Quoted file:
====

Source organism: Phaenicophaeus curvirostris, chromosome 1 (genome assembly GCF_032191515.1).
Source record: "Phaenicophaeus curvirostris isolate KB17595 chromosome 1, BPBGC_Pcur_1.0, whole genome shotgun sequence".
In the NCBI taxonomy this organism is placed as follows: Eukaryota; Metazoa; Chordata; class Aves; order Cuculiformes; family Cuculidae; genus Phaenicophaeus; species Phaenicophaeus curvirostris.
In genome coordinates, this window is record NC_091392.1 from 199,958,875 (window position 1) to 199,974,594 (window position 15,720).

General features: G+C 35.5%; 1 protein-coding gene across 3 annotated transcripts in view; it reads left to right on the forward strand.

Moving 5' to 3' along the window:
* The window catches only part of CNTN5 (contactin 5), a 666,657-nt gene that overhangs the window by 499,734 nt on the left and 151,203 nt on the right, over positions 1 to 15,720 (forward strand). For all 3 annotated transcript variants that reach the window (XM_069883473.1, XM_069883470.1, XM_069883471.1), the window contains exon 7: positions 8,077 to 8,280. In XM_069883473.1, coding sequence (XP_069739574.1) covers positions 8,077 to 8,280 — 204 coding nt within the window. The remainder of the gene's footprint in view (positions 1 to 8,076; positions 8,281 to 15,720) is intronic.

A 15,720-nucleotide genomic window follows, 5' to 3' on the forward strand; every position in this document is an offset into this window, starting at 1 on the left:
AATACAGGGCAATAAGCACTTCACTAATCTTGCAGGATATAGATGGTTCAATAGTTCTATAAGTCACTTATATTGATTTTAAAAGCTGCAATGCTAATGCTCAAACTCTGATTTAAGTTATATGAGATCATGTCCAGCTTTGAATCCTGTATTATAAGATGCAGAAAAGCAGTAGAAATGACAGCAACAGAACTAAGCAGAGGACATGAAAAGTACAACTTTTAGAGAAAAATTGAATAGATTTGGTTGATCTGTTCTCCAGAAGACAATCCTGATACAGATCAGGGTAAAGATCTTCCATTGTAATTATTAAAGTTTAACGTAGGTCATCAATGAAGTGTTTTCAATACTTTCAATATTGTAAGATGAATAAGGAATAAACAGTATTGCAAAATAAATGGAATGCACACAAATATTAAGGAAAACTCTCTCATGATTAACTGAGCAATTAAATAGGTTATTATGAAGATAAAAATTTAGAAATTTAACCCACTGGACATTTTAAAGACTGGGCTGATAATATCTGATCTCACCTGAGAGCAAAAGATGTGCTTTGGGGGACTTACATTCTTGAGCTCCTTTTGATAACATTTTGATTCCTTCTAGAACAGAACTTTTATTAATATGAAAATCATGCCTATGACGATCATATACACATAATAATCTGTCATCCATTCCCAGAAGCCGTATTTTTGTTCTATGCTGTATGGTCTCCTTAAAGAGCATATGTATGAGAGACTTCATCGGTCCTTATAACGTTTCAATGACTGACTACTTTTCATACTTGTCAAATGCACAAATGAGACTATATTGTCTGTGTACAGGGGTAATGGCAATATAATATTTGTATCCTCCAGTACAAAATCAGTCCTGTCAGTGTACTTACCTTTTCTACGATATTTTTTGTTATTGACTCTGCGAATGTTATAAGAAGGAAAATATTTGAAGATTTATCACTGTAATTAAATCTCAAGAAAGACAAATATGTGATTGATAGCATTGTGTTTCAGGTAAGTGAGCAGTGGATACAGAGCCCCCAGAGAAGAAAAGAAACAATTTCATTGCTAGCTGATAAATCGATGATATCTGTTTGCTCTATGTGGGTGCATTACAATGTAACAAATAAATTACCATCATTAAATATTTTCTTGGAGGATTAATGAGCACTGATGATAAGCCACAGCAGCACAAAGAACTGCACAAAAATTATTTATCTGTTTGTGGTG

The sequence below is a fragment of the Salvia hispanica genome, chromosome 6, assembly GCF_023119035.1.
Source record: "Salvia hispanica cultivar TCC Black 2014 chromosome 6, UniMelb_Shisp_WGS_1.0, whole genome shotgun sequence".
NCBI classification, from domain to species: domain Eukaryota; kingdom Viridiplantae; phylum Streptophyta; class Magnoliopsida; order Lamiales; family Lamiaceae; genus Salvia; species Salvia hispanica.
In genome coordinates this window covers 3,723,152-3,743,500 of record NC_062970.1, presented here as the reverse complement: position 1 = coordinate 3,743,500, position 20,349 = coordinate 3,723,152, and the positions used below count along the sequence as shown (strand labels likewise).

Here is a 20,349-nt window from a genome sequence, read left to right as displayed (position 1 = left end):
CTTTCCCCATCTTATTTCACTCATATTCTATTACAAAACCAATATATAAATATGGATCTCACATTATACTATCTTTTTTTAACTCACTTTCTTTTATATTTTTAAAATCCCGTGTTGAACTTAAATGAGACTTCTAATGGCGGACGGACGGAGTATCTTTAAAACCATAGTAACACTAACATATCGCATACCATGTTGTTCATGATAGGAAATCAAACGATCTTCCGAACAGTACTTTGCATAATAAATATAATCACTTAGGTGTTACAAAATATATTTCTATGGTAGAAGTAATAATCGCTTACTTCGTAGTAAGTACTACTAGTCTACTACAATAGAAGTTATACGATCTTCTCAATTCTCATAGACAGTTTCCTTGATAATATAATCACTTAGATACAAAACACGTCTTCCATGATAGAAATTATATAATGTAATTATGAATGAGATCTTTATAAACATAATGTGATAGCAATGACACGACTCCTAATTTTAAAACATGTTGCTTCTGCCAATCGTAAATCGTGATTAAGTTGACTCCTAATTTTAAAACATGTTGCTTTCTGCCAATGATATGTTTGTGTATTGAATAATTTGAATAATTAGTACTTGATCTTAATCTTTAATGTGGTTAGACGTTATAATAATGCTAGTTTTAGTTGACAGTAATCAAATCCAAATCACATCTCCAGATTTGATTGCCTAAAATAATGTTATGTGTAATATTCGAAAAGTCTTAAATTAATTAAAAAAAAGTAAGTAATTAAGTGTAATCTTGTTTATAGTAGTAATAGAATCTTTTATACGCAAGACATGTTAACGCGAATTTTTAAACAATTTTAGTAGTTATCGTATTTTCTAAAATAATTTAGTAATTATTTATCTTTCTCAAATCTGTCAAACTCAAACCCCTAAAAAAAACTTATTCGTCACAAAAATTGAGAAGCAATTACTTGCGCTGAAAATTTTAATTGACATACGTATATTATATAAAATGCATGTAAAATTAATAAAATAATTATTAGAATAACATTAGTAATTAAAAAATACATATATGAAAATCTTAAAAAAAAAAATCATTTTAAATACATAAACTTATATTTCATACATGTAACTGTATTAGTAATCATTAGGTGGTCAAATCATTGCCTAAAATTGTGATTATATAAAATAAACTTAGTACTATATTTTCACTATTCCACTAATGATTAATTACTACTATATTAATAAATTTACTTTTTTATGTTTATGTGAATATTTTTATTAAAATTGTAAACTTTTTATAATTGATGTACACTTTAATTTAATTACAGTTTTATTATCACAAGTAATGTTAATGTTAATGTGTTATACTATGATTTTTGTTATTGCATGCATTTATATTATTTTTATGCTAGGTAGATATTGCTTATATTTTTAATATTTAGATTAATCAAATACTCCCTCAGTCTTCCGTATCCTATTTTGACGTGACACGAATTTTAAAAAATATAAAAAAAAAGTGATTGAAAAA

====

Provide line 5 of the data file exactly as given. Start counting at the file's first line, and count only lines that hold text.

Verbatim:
General features: G+C 35.5%; 1 protein-coding gene across 3 annotated transcripts in view; it reads left to right on the forward strand.